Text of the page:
Items from the Cutting Room Floor

James Harshaw was an avid reader of newspapers. In 1845, this was the only source of information beyond the neighborhood word-of-mouth network. James read 2 newspapers, the Newry Commercial Telegraph and the Banner of Ulster. The Telegraph was politically supportive of the Conservative Party and in Ireland, the Orange Order. The Banner was the newspaper of the Presbyterian Church.

As part of my preparation of the Diaries, I spent almost 2 years reading newspapers, mainly the Telegraph. This paper has much wonderful, never before printed information. I couldn’t use many of the interesting bits in the book, so this column is an alternative way of sharing much history of Ireland. The stories will change frequently.

Murder for Land

January 4, 1845

On the night of the 27th December, about eight o’clock, William Stapleton, of Lorha, heard some person pulling off the thatch of his house, when he made a stab of a pitchfork through the part, at the same time ordering his son John to light a candle and proceed to the yard. Stapleton followed his son immediately, and discovered his brother-in-law, Michael Phelan, outside, armed with a pistol, the contents of which he lodged in the body of John Stapleton, who fell to the ground and died. Land is the cause. An inquest was held on the following day by Michael Cormack, Esq., Coroner. Michael Phelan has been fully committed for this offence.-Nenagh Guardian. (Lorrha is in Tipperary)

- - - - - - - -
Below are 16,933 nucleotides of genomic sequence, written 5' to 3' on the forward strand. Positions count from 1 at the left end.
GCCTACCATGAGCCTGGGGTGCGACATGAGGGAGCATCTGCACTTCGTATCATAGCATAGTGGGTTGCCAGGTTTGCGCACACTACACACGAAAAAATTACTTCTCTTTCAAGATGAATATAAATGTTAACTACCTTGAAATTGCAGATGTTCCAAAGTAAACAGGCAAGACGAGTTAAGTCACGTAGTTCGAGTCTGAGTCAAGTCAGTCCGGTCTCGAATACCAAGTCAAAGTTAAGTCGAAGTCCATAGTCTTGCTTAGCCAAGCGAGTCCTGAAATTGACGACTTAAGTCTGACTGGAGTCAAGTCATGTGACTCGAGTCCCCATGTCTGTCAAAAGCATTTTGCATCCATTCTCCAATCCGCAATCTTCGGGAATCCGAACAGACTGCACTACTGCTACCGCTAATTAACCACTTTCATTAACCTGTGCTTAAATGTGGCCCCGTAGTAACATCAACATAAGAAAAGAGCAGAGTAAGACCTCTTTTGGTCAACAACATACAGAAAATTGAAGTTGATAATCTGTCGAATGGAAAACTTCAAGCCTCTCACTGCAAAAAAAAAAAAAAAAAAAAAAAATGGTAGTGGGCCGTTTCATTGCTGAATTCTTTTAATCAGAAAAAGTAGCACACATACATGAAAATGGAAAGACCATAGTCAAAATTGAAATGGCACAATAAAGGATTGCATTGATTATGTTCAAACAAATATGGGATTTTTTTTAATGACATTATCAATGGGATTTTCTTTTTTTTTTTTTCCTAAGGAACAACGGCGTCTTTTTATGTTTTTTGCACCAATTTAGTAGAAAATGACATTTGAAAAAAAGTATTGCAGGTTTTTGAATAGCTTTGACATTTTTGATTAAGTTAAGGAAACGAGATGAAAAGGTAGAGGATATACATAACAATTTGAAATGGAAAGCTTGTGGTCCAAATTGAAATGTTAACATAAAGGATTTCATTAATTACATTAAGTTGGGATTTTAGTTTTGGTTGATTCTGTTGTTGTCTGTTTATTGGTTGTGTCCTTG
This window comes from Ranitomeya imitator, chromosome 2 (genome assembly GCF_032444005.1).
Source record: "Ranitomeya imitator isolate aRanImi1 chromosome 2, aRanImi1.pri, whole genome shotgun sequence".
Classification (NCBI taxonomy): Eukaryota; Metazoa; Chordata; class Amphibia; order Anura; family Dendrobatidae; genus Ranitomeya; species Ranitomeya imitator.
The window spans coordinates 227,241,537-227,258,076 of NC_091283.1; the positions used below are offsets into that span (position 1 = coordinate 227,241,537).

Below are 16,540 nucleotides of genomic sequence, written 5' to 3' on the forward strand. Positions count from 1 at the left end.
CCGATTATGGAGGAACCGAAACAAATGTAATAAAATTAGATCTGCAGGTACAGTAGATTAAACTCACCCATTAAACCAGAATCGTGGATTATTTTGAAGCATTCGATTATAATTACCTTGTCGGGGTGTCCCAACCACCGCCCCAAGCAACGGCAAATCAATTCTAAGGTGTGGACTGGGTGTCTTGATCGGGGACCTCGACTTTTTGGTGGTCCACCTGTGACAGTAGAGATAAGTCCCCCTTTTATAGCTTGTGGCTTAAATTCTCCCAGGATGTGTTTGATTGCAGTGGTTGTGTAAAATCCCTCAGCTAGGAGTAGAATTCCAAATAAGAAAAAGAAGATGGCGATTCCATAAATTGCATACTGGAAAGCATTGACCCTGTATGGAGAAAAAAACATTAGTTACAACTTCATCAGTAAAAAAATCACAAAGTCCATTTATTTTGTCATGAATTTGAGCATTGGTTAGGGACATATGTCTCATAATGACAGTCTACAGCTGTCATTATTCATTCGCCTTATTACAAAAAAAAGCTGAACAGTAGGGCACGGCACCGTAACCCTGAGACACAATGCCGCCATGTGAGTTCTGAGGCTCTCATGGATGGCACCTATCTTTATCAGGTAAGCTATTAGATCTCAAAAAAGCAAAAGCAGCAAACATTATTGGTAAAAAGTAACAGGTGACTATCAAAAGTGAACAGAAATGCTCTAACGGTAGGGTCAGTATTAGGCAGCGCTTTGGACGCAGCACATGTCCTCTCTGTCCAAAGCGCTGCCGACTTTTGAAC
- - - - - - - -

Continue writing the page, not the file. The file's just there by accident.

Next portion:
On Saturday evening last, at the early hour of six o’clock, Patrick Raleigh, under-agent and care-taker on the estate of Lord Massey, in the Eastern part of the County of Limerick, was brutally murdered, as it is supposed, with a pitchfork. This barbarous murder was perpetrated upon the unfortunate man-a person of most excellent character-within a few yards of his own house, and in a very populous neighborhood. An inquest was held on the body on Monday, when it appeared on the evidence of the medical gentleman, that more than one person must have been assisting in the murder, the upper part of his head being beaten in with a spade or slane, (a special shovel used for cutting peat),or some blunt instrument. About the ears there was the appearance of a pitchfork having been driven through and through the skull; and the Police discovered in the immediate vicinage of the spot where the foul deed was committed, the iron prongs of a fork, covered with blood, and which had the appearance of being recently sharpened. The place where this awful deed occured is called Duntryleague, near the high-road between Tipperary and Mitchelstown. The Coroner’s Jury returned a verdict of "willful murder’ against some persons unknown-for of course no clue could be had to those by whom it had been effected. The general impression was, that some members of his own family were the guilty parties, and that his occupation of land-the fruitful source of murder in Ireland-was the immediate cause.-Evening Mail. (Duntryleague is in Limerick)

Article written by Marjorie Harshaw Robie, March 27, 2000


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